“Christmas may be a day of feasting, or of prayer, but always it will be a day of remembrance—a day in which we think of everything we have ever loved." – Augusta E. Randel
My dad used to paint our Christmas tree. He’d sneak a live evergreen into the house after we were in bed and bring it into his workshop. Then he’d break out his paint sprayer and paint the poor entire thing white. When it was dry, he would haul it back up the stairs, install it in front of the large window of our living room and meticulously add lights, ornaments, and silver, crinkled tinsel until it looked quite magical. The final touch was always a star placed on top.
In the mid-1950s, there were no artificial white trees. A white tree was something you found in the forest on a snowy day – not in someone’s living room. It was such an unusual sight that throngs of people would make it a point to walk or drive past our house to gaze upon this wondrous unicorn of a tree. They were never disappointed. Although painting a live tree would probably be frowned upon today, back then it was Dad’s way of creating something special for his family.
Many, many years have passed, and I still remember running down the stairs to witness its miraculous appearance in our living room every Christmas season. I would sit in front of that tree for hours mesmerized by its splendor. The tree didn’t need presents beneath it to enchant me – its unique beauty captured my imagination – and my heart.
A few days before Christmas mom would wake us up when it was still dark, and we’d get into the car for the long drive to visit our grandmother and cousins in Canada. Back then it took about 7 hours to make the trip. In the back seat we had blankets, pillows and books to read. Sometimes the weather would cooperate, and sometimes we weren’t so lucky. There was always snow at some point on this journey.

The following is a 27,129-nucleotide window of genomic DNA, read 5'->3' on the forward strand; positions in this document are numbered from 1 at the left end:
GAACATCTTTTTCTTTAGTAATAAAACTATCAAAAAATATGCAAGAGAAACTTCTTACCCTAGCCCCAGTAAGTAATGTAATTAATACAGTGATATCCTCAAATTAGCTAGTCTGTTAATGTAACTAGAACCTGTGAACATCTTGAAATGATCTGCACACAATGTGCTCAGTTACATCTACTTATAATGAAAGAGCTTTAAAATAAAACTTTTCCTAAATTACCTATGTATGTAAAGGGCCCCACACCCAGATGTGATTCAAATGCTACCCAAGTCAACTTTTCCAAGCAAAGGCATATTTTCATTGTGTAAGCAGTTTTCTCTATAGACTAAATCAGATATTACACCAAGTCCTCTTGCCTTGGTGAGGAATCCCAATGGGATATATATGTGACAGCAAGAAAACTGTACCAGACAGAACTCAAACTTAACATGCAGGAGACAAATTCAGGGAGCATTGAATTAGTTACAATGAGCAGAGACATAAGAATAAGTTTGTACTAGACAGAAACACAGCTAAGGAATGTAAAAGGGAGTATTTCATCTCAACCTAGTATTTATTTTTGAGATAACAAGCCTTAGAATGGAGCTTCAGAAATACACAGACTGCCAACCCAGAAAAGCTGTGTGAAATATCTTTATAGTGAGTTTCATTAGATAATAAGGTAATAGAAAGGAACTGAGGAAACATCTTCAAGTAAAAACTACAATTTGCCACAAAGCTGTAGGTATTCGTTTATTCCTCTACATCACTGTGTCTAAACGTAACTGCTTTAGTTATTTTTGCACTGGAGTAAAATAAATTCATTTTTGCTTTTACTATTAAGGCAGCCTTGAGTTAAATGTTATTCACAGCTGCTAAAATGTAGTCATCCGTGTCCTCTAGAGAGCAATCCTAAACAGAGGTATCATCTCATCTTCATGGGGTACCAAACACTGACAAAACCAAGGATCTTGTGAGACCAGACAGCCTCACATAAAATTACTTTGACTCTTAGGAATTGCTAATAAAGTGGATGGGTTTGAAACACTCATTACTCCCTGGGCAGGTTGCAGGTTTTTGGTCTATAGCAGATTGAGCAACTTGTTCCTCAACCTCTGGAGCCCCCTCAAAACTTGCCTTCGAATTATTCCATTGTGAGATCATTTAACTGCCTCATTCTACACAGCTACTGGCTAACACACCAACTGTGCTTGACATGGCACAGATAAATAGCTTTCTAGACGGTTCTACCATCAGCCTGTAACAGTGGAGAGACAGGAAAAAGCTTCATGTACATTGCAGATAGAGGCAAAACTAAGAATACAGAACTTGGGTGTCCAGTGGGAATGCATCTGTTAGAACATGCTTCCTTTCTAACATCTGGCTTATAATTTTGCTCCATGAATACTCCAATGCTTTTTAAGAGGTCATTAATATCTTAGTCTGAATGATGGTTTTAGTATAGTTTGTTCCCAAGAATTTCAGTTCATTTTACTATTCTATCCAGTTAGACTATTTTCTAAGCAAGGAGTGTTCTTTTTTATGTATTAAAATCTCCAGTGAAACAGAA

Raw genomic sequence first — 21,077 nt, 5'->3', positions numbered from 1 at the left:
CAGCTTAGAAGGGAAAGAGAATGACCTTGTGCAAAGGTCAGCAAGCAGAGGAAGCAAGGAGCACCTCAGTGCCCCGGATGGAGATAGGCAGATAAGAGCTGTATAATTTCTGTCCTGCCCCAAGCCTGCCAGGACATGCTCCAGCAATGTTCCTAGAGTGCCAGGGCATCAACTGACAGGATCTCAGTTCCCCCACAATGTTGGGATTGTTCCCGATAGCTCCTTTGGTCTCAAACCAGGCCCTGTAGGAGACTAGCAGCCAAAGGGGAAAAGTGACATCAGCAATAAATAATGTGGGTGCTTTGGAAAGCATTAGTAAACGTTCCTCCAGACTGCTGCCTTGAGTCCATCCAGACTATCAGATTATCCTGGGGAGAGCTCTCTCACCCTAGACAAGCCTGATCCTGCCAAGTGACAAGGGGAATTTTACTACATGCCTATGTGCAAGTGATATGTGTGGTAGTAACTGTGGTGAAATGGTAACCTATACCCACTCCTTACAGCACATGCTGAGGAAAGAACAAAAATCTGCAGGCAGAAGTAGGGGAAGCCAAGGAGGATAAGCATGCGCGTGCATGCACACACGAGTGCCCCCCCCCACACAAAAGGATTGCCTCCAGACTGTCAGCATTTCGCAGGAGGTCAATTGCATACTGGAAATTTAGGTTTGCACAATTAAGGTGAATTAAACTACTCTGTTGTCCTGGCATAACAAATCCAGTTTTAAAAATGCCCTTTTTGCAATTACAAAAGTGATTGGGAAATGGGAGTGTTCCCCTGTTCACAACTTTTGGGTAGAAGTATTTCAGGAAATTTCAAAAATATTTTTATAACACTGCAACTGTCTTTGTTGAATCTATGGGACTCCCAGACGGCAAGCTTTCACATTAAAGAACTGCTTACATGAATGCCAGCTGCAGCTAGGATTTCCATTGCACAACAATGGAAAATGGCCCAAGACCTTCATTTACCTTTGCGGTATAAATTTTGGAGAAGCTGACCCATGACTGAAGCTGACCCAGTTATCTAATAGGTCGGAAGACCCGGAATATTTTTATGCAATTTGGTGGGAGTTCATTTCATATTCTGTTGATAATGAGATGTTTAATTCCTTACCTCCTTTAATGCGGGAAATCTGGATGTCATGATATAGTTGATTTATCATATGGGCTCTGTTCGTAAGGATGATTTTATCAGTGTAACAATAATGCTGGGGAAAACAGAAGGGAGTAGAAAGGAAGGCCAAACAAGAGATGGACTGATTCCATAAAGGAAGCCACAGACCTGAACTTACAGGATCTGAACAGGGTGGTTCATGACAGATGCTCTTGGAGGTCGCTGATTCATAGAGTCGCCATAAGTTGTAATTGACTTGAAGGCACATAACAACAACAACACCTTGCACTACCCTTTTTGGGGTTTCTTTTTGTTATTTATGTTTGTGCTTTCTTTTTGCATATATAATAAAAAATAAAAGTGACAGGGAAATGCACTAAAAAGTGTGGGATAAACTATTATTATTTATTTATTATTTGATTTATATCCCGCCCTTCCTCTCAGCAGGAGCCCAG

On Christmas Eve, we’d all head out to midnight mass in our warm coats, hats and mittens. Our boots would make the snow squeak beneath them as our little gaggle of humans hurried down the path. Of course, I would fall asleep on my dad’s shoulder midway through the service and drowsily emerge from the church only to look up and see that it had started to snow. (It never failed to snow on Christmas Eve – that was part of the magic.) How fortunate for Santa who was making a beeline for my grandmother’s house that very evening.
After midnight mass, everyone would gather back at my grandmother’s house for ‘Le Reveillon de Noel’, a meal that featured many French delicacies including French Canadian meat pie and a yule log dessert known as ‘La Buche de Noel’. Although my grandmother’s tree was green and not white, Santa did stop by with presents. I was such a believer that I thought I heard sleigh bells one year and quickly closed my eyes so Santa wouldn’t see me awake. Knowing just how much magic is in the air on this special night…. maybe it really was Santa’s reindeer. As evidence, I submit that presents from Santa were indeed under the tree for us the next morning. So, there’s that! A few days later, we would travel back home where, much to my surprise, Santa had stopped by our house too. Seems even Santa couldn’t resist being in the presence of the magical Christmas tree our dad had created just for us.
As is often the case with enchanted things, the tree disappeared as quickly as it had arrived. A quick look out the window confirmed my fears. My precious white tree was lying on the snowbank in front of our house stripped down to a few straggling pieces of tinsel. Its mission to spread joy to the world completed but not forgotten. I may no longer remember the presents I received from Santa so long ago, but that strangely beautiful tree continues to stand tall in my memories of Christmas past.
My dad’s approach to decorating a Christmas tree may have been unconventional, but his intention was straightforward - he wanted to create something beautiful that we would always remember. He succeeded beyond his wildest dreams.